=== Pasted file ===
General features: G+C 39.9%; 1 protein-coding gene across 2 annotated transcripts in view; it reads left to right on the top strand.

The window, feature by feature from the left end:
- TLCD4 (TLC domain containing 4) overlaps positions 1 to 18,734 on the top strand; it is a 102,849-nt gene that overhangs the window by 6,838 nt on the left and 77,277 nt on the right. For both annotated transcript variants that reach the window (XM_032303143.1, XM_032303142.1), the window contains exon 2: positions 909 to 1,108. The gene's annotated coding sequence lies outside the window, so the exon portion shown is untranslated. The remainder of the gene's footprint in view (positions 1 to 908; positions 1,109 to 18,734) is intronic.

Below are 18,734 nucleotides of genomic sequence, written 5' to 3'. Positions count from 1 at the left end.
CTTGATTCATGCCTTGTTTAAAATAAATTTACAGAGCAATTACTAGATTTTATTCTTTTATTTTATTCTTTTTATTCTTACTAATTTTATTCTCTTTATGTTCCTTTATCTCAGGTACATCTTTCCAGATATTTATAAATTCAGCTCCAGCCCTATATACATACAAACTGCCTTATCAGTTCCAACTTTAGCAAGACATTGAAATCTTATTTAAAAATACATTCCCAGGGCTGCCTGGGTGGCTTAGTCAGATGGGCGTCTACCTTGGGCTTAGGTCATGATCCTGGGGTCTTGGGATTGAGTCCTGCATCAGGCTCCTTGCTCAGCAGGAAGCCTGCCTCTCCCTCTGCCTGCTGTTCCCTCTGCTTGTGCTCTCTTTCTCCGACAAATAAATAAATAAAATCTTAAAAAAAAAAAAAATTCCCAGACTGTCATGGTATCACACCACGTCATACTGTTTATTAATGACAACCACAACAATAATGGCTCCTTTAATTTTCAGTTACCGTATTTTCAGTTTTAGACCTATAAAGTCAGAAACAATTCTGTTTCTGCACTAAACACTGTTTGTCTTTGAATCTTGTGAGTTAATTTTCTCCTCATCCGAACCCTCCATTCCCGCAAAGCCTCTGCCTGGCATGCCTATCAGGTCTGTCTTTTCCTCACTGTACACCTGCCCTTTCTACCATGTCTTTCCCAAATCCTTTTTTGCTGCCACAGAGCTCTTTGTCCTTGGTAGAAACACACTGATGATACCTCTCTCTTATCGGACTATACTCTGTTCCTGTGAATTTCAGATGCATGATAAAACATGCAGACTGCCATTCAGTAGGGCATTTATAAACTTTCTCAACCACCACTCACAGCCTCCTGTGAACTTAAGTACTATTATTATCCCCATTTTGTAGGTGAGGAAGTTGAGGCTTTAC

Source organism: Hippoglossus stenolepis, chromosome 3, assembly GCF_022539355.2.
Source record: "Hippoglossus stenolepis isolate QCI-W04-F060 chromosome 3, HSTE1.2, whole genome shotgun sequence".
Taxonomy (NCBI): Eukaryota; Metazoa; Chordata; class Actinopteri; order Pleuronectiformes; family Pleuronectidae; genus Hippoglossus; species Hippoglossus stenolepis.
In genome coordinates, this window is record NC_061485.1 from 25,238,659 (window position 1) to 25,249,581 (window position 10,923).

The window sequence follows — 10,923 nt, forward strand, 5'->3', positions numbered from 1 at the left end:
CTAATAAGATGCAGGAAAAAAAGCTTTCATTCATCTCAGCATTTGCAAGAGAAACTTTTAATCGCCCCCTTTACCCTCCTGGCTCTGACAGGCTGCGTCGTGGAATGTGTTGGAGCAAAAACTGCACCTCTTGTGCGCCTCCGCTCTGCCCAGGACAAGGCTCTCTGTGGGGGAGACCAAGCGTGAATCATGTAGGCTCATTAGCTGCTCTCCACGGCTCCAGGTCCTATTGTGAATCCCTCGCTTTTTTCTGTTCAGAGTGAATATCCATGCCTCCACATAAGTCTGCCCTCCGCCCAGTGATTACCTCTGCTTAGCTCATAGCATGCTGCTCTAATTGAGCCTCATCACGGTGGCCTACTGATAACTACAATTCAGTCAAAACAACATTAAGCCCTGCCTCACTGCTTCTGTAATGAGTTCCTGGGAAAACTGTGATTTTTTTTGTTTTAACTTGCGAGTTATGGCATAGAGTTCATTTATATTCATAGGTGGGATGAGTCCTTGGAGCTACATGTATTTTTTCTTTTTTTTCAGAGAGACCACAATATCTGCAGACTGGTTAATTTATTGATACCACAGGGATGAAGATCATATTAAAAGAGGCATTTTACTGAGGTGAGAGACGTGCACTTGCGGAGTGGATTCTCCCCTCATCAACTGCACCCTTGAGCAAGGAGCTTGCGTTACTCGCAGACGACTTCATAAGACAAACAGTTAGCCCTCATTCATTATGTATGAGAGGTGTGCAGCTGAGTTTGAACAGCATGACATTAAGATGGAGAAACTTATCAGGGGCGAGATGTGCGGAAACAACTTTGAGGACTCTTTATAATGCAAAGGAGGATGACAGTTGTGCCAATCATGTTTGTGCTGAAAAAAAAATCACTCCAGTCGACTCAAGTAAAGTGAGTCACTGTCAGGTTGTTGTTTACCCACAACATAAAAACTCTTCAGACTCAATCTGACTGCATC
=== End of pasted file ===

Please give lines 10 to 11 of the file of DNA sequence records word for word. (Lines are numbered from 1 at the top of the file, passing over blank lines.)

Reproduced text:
The window sequence follows — 10,923 nt, forward strand, 5'->3', positions numbered from 1 at the left end:
CTAATAAGATGCAGGAAAAAAAGCTTTCATTCATCTCAGCATTTGCAAGAGAAACTTTTAATCGCCCCCTTTACCCTCCTGGCTCTGACAGGCTGCGTCGTGGAATGTGTTGGAGCAAAAACTGCACCTCTTGTGCGCCTCCGCTCTGCCCAGGACAAGGCTCTCTGTGGGGGAGACCAAGCGTGAATCATGTAGGCTCATTAGCTGCTCTCCACGGCTCCAGGTCCTATTGTGAATCCCTCGCTTTTTTCTGTTCAGAGTGAATATCCATGCCTCCACATAAGTCTGCCCTCCGCCCAGTGATTACCTCTGCTTAGCTCATAGCATGCTGCTCTAATTGAGCCTCATCACGGTGGCCTACTGATAACTACAATTCAGTCAAAACAACATTAAGCCCTGCCTCACTGCTTCTGTAATGAGTTCCTGGGAAAACTGTGATTTTTTTTGTTTTAACTTGCGAGTTATGGCATAGAGTTCATTTATATTCATAGGTGGGATGAGTCCTTGGAGCTACATGTATTTTTTCTTTTTTTTCAGAGAGACCACAATATCTGCAGACTGGTTAATTTATTGATACCACAGGGATGAAGATCATATTAAAAGAGGCATTTTACTGAGGTGAGAGACGTGCACTTGCGGAGTGGATTCTCCCCTCATCAACTGCACCCTTGAGCAAGGAGCTTGCGTTACTCGCAGACGACTTCATAAGACAAACAGTTAGCCCTCATTCATTATGTATGAGAGGTGTGCAGCTGAGTTTGAACAGCATGACATTAAGATGGAGAAACTTATCAGGGGCGAGATGTGCGGAAACAACTTTGAGGACTCTTTATAATGCAAAGGAGGATGACAGTTGTGCCAATCATGTTTGTGCTGAAAAAAAAATCACTCCAGTCGACTCAAGTAAAGTGAGTCACTGTCAGGTTGTTGTTTACCCACAACATAAAAACTCTTCAGACTCAATCTGACTGCATC